Saturday, 5 March 2016

Small Farming: Alpaca shearing


Unlike cats, alpacas will tend to stick together while herding. It can help to bring a cat for herding purposes. Alpacas like cats and will come running up to them to stomp them. Careful pre-placement, and extraction, of the cat can be very important. 


Alpacas have an aversion to being yarded and can develop the capacity to fly short distances over fences or to bust open gates with a chest charge. The back leg kick, used to kill predators who get too close, needs to be avoided at all time. The short range spit is ugly for a whole range of reasons, including the smell that sticks to you for days after.


Alpacas need to be tightly restrained during shearing, to prevent injury to animal and shearer. Unlike a sheep, which can be held by a shearer, modern alpaca shearing is a two person operation, with the legs bound and pulled apart on a low platform. The head is supported throughout to prevent injury and give the animal comfort.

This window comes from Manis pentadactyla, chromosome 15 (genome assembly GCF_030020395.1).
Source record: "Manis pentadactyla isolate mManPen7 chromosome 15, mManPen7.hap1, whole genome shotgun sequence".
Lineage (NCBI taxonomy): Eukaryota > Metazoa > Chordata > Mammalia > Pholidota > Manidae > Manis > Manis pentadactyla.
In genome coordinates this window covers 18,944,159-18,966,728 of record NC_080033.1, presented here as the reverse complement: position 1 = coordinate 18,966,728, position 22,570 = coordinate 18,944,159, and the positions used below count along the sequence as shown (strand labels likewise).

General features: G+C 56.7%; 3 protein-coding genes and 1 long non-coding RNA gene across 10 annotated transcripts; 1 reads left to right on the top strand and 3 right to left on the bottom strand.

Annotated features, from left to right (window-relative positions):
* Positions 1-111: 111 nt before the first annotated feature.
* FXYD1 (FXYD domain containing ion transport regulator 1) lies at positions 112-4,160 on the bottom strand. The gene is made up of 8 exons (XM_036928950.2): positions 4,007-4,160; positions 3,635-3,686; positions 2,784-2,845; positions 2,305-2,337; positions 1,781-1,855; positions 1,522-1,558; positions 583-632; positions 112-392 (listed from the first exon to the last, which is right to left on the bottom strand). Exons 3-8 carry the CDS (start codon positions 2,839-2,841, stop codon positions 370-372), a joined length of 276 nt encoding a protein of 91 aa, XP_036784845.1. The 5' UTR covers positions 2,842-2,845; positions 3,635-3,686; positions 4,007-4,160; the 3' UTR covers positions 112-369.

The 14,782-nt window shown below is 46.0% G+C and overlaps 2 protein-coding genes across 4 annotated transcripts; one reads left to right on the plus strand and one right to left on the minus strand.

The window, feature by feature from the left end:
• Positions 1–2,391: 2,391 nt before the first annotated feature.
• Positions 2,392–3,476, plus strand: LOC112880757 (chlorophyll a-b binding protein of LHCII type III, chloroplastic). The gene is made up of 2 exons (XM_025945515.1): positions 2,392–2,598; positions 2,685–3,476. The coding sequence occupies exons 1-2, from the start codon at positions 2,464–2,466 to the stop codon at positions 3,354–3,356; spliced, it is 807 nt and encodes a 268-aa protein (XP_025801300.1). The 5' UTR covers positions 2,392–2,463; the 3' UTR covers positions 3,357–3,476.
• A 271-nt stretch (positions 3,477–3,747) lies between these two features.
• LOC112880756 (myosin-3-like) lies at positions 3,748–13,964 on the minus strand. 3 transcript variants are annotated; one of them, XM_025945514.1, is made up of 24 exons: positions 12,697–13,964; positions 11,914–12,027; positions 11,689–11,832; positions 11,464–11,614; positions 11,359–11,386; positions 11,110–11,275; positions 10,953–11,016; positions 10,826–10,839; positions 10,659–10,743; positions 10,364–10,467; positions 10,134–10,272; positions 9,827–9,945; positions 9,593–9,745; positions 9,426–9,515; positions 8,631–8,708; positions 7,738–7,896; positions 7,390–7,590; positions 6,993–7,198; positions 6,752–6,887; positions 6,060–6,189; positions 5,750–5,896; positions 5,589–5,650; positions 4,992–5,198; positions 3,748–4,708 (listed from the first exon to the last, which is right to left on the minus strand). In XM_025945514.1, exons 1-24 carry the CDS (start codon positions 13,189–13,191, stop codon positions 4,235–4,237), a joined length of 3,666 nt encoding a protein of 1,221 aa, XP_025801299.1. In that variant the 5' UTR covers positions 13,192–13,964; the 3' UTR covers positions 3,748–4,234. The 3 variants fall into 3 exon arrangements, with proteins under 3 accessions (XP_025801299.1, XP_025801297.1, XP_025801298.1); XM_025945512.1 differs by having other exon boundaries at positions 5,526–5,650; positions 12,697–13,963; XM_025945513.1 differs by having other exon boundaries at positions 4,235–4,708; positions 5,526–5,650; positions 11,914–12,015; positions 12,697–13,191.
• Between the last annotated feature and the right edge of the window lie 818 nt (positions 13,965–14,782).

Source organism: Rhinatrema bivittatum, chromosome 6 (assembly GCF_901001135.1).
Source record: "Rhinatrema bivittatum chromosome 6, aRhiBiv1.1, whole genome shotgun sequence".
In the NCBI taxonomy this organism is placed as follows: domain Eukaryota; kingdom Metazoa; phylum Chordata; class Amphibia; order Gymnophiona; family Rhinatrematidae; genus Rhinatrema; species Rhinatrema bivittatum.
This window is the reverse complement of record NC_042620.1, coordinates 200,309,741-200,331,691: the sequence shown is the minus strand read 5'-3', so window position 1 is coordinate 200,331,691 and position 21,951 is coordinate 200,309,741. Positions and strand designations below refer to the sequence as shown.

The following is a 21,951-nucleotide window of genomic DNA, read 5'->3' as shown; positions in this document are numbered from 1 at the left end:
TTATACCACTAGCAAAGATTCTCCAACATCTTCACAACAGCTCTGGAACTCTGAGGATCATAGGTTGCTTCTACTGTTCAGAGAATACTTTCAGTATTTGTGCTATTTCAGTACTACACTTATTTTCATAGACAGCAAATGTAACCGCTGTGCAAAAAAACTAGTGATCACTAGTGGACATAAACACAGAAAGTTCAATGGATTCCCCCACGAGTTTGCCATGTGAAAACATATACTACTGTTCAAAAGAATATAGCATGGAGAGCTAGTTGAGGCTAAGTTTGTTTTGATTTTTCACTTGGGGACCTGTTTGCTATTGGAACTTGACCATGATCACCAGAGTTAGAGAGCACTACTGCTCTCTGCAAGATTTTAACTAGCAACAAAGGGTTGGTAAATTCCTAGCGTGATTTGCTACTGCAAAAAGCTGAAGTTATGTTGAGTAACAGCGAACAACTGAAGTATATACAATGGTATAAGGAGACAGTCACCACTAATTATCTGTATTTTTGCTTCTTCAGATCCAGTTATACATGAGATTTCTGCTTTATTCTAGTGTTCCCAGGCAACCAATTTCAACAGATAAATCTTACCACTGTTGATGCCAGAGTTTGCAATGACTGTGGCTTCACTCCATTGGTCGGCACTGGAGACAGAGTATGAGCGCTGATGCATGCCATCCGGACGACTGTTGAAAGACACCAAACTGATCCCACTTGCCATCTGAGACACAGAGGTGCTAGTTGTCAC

Two grades of wool are taken from each animal. The main fleece (the saddle) comes from the back and sides. Dags (bits and pieces often with seeds and mud) from the neck, legs and underneath.

Young babies are not shorn.

More small farming here

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